A man may die, nations may rise and fall, but an idea lives on. —
-John F. Kennedy
Share your stories about JFK at An Idea Lives On from the JFK Library
At 1:30pm on November 21st, the President and Mrs. Kennedy touched down at the San Antonio Airport for a two-day trip to Texas.
Pictured, JFK and Mrs. Kennedy greet the crowds in San Antonio.
-from the JFK Library
Marine One taxiing in front of the U.S. Capitol. 11/21/85.
More — Marine One and Airforce One photos from the Reagan Library
Walk the Line with Johnny Cash and June Carter
Johnny and June dropped by the Oval Office for a visit with President Ford on November 21, 1975.
Cash had been scheduled to appear at the White House the previous month during a state dinner for Egyptian President Anwar Sadat who was a fan of country western music. An illness prevented him from performing at the last minute, however.
Johnny Cash had also been among the thousands of Americans who wrote to President Ford after he pardoned Richard Nixon in September 1974. “June and I support you and your decisions concerning pardons and Amnesty,” he wrote. “We are much pleased to see that you are praying for guidance and wisdom, for that is our daily prayer for you.”
-from the Ford Library
On the Great American Smokeout—
“Did President Eisenhower smoke in the White House?”
This “Ask an Archivist” question from the Eisenhower Presidential Library comes from New York.
President Eisenhower gave up smoking in 1949 by his own force of will. He would not take up residence in the White House until 1953.
Eisenhower’s strategy for “kicking the habit” is revealed in a 1951 letter to a personal friend.
“Actually, I think the whole thing is far more psychological than it is physical – if you can succeed in throwing out of your mind any feeling of self-pity or privation or hardship, I think that you will be amazed how quickly you accustom yourself to a new regime. In my own case, I adopted the habit of feeling just a bit sorry for people who had this fault and so I attained a slight feeling of superiority. My ability to sneer, internally, I nursed to the utmost.”
Photo: General Eisenhower at Camp Kilauea, Hawaii. U.S. Army. 5/17/46.
November 20, 1959 — Presidential Time Management
JFK and the Green Berets
On October 12, 1961 President Kennedy visited Fort Bragg and the US Army Special Warfare Center, home of Army Special Forces. In the course of his meeting with Brigadier General William P. Yarborough, the President commented on their hats: “Those are nice. How do you like the Green Beret?” General Yarborough replied, “They’re fine, Sir. We’ve wanted them a long time.”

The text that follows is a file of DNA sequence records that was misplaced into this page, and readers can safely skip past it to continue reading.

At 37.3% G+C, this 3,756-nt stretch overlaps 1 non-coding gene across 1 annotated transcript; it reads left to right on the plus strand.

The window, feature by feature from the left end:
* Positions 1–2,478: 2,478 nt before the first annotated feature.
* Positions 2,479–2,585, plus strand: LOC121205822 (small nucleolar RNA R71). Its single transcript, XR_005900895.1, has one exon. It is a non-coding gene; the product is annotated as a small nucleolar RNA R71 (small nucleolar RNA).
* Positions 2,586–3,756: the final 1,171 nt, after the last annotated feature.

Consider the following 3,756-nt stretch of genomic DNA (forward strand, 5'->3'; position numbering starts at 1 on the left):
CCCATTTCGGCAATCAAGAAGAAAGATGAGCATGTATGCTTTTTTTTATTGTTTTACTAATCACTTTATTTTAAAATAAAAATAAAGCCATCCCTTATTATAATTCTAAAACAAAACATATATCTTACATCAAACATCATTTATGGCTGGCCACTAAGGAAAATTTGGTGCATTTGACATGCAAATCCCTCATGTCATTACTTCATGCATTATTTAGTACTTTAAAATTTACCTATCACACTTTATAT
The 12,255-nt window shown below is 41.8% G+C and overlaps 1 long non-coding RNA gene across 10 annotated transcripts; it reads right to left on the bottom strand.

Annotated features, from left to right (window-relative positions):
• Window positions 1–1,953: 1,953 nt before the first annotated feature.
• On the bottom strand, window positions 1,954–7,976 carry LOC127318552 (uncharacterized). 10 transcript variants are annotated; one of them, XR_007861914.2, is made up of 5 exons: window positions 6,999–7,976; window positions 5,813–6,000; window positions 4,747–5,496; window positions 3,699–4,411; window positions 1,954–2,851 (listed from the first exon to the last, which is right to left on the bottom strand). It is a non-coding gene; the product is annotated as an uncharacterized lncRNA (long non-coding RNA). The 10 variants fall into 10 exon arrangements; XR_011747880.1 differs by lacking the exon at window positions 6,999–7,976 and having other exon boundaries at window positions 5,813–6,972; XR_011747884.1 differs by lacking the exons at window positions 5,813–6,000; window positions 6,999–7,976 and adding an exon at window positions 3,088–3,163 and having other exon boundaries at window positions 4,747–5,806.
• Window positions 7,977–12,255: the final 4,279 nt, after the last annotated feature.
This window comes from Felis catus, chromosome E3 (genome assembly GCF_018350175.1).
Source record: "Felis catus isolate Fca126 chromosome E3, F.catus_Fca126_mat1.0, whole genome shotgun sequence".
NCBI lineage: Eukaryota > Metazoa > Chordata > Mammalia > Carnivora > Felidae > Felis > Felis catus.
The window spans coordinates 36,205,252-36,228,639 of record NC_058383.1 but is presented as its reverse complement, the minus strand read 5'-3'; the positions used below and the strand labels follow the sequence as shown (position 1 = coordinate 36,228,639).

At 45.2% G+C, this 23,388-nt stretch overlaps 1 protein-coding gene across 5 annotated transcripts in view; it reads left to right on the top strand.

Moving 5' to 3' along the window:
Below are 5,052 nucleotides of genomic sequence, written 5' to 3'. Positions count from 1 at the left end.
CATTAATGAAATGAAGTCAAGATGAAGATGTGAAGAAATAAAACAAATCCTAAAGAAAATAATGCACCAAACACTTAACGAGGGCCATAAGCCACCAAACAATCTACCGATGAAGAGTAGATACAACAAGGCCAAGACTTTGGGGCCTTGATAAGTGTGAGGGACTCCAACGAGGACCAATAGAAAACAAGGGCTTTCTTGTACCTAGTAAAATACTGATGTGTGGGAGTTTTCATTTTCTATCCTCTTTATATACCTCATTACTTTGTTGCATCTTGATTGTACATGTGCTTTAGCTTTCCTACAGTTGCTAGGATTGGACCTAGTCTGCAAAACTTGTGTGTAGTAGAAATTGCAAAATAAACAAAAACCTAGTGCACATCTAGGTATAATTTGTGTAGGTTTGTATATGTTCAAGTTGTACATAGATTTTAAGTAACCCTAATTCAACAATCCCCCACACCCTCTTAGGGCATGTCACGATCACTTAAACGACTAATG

Soon after, the President authorized the “Green Beret” as the official headgear for all US Army Special Forces and these Unconventional Warriors were thereafter and ever known as “The Green Berets.”
Read more about President Kennedy and the Green Berets on the Kennedy Library Website.
First Lady Jacqueline Kennedy and her children John F. Kennedy Jr. and Caroline Kennedy horse (and pony) riding. 11/19/62.
-from the JFK Library
"Again my thanks, my pledge and my passionate hope that your words may become history. And I believe they will!"
— John Steinbeck to JFK
A letter from author John Steinbeck to President Kennedy, thanking him for his dedication to the arts.
(From the White House Central Subject Files, Box 711, Folder: PP 6-1 Entertainers)
At the urging of his sister Eunice Kennedy Shriver, John F. Kennedy made intellectual disabilities a priority for his new administration. Before his inauguration, he created a transition task force and once in office, he followed its recommendation to establish the National Institute of Child Health and Human Development. Still in existence today, the institute was charged with conducting and supporting research on intellectual disabilities as well as all aspects of maternal and child health and human development.
Read more about JFK and People with Intellectual Disabilities on the Kennedy Library website.
Image: 24 October 1963 Bill Signing, H. R. 7544, Maternal and Child Health and Mental Retardation Planning Amendments of 1963. President Kennedy hands signing pen to Eunice Kennedy Shriver.